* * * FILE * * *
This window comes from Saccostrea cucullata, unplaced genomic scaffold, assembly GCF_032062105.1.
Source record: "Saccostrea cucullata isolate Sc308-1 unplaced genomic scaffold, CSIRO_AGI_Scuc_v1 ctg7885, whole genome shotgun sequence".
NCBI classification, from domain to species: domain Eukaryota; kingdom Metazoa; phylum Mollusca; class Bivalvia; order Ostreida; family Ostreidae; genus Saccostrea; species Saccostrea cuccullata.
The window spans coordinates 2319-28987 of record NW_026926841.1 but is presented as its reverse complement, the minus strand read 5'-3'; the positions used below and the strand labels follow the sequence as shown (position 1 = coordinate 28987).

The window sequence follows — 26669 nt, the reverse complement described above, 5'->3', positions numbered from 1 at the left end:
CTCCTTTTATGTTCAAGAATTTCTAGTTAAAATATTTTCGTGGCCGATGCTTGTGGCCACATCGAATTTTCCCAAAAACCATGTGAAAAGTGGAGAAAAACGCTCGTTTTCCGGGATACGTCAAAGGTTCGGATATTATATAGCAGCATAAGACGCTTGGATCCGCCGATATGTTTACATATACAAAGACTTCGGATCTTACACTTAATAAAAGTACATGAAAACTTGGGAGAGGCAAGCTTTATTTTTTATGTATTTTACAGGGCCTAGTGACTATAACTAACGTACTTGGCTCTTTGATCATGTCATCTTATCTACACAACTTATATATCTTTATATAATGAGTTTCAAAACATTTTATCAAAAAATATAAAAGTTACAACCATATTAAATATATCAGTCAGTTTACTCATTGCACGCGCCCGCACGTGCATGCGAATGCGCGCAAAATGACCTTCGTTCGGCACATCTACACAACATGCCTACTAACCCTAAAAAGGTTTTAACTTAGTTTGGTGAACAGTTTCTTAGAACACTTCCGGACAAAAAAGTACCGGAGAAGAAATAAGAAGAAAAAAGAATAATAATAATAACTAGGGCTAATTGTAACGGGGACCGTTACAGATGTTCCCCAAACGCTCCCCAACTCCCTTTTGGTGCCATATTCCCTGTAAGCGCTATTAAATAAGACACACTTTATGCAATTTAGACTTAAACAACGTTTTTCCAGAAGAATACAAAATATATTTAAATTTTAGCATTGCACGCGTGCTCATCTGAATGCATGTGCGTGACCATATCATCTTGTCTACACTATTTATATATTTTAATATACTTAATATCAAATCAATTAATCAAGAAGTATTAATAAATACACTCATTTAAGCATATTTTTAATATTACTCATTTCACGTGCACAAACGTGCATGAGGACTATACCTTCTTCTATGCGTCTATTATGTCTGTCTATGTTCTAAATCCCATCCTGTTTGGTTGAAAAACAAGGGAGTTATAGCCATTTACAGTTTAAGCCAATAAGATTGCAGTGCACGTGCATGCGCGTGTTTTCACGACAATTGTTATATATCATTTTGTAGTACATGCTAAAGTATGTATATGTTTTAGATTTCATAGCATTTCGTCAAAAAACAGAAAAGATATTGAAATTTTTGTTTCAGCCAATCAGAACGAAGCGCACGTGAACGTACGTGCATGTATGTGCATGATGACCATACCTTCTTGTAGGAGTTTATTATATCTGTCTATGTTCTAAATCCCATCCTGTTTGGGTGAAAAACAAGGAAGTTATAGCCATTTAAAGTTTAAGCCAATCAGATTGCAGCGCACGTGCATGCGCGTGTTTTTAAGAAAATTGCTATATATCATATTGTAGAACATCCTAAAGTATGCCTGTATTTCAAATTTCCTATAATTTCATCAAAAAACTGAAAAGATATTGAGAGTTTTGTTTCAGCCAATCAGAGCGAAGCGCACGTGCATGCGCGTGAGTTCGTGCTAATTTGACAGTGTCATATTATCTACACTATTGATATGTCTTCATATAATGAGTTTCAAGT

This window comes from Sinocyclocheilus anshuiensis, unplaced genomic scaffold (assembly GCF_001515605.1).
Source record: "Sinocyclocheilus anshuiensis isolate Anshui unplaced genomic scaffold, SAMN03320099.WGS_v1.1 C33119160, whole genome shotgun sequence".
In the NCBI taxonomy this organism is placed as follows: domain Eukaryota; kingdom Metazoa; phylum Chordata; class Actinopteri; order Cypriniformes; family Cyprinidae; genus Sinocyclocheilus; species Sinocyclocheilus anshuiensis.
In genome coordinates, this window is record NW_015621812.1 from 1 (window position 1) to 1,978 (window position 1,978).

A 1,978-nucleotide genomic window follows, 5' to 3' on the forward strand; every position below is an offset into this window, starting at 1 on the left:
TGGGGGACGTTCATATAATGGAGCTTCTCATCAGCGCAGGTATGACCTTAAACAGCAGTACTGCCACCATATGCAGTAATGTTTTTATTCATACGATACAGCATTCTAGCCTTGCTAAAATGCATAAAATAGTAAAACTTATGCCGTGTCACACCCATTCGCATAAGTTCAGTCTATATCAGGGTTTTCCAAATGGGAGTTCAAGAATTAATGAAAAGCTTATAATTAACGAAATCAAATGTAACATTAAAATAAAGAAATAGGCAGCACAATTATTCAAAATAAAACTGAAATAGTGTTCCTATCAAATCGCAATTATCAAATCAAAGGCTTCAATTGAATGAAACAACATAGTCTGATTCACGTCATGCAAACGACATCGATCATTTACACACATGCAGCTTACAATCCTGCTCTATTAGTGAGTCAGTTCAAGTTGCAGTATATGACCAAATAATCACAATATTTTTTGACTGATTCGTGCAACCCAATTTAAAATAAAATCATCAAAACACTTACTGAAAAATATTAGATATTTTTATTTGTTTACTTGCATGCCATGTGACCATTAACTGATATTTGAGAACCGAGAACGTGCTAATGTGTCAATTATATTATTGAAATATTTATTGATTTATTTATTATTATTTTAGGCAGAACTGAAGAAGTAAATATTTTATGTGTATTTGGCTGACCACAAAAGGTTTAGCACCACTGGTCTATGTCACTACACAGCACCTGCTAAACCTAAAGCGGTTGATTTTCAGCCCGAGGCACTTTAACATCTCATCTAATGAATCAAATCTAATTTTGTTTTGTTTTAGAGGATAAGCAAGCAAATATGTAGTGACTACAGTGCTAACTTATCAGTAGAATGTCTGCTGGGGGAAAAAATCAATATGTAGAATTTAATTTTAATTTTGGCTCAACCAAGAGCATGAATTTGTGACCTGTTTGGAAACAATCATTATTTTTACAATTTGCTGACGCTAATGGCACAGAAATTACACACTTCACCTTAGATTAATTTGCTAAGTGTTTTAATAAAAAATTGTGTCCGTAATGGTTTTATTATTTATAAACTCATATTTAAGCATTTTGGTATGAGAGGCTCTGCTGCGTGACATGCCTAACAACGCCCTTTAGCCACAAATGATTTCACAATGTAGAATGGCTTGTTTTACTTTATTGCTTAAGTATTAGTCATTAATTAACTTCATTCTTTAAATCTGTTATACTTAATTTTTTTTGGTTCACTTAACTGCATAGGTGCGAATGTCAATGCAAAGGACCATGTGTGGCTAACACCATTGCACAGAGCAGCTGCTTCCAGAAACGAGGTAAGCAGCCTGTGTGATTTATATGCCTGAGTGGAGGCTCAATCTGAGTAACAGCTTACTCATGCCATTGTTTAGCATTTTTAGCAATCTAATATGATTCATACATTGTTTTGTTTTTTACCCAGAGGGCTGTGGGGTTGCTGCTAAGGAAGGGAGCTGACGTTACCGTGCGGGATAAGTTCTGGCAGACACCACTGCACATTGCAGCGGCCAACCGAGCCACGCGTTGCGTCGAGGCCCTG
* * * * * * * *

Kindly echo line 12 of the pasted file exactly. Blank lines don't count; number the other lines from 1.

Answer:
TGGGGGACGTTCATATAATGGAGCTTCTCATCAGCGCAGGTATGACCTTAAACAGCAGTACTGCCACCATATGCAGTAATGTTTTTATTCATACGATACAGCATTCTAGCCTTGCTAAAATGCATAAAATAGTAAAACTTATGCCGTGTCACACCCATTCGCATAAGTTCAGTCTATATCAGGGTTTTCCAAATGGGAGTTCAAGAATTAATGAAAAGCTTATAATTAACGAAATCAAATGTAACATTAAAATAAAGAAATAGGCAGCACAATTATTCAAAATAAAACTGAAATAGTGTTCCTATCAAATCGCAATTATCAAATCAAAGGCTTCAATTGAATGAAACAACATAGTCTGATTCACGTCATGCAAACGACATCGATCATTTACACACATGCAGCTTACAATCCTGCTCTATTAGTGAGTCAGTTCAAGTTGCAGTATATGACCAAATAATCACAATATTTTTTGACTGATTCGTGCAACCCAATTTAAAATAAAATCATCAAAACACTTACTGAAAAATATTAGATATTTTTATTTGTTTACTTGCATGCCATGTGACCATTAACTGATATTTGAGAACCGAGAACGTGCTAATGTGTCAATTATATTATTGAAATATTTATTGATTTATTTATTATTATTTTAGGCAGAACTGAAGAAGTAAATATTTTATGTGTATTTGGCTGACCACAAAAGGTTTAGCACCACTGGTCTATGTCACTACACAGCACCTGCTAAACCTAAAGCGGTTGATTTTCAGCCCGAGGCACTTTAACATCTCATCTAATGAATCAAATCTAATTTTGTTTTGTTTTAGAGGATAAGCAAGCAAATATGTAGTGACTACAGTGCTAACTTATCAGTAGAATGTCTGCTGGGGGAAAAAATCAATATGTAGAATTTAATTTTAATTTTGGCTCAACCAAGAGCATGAATTTGTGACCTGTTTGGAAACAATCATTATTTTTACAATTTGCTGACGCTAATGGCACAGAAATTACACACTTCACCTTAGATTAATTTGCTAAGTGTTTTAATAAAAAATTGTGTCCGTAATGGTTTTATTATTTATAAACTCATATTTAAGCATTTTGGTATGAGAGGCTCTGCTGCGTGACATGCCTAACAACGCCCTTTAGCCACAAATGATTTCACAATGTAGAATGGCTTGTTTTACTTTATTGCTTAAGTATTAGTCATTAATTAACTTCATTCTTTAAATCTGTTATACTTAATTTTTTTTGGTTCACTTAACTGCATAGGTGCGAATGTCAATGCAAAGGACCATGTGTGGCTAACACCATTGCACAGAGCAGCTGCTTCCAGAAACGAGGTAAGCAGCCTGTGTGATTTATATGCCTGAGTGGAGGCTCAATCTGAGTAACAGCTTACTCATGCCATTGTTTAGCATTTTTAGCAATCTAATATGATTCATACATTGTTTTGTTTTTTACCCAGAGGGCTGTGGGGTTGCTGCTAAGGAAGGGAGCTGACGTTACCGTGCGGGATAAGTTCTGGCAGACACCACTGCACATTGCAGCGGCCAACCGAGCCACGCGTTGCGTCGAGGCCCTG